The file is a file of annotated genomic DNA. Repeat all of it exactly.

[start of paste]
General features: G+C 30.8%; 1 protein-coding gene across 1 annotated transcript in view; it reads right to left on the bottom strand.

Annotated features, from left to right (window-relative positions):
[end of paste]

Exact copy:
General features: G+C 30.8%; 1 protein-coding gene across 1 annotated transcript in view; it reads right to left on the bottom strand.

Annotated features, from left to right (window-relative positions):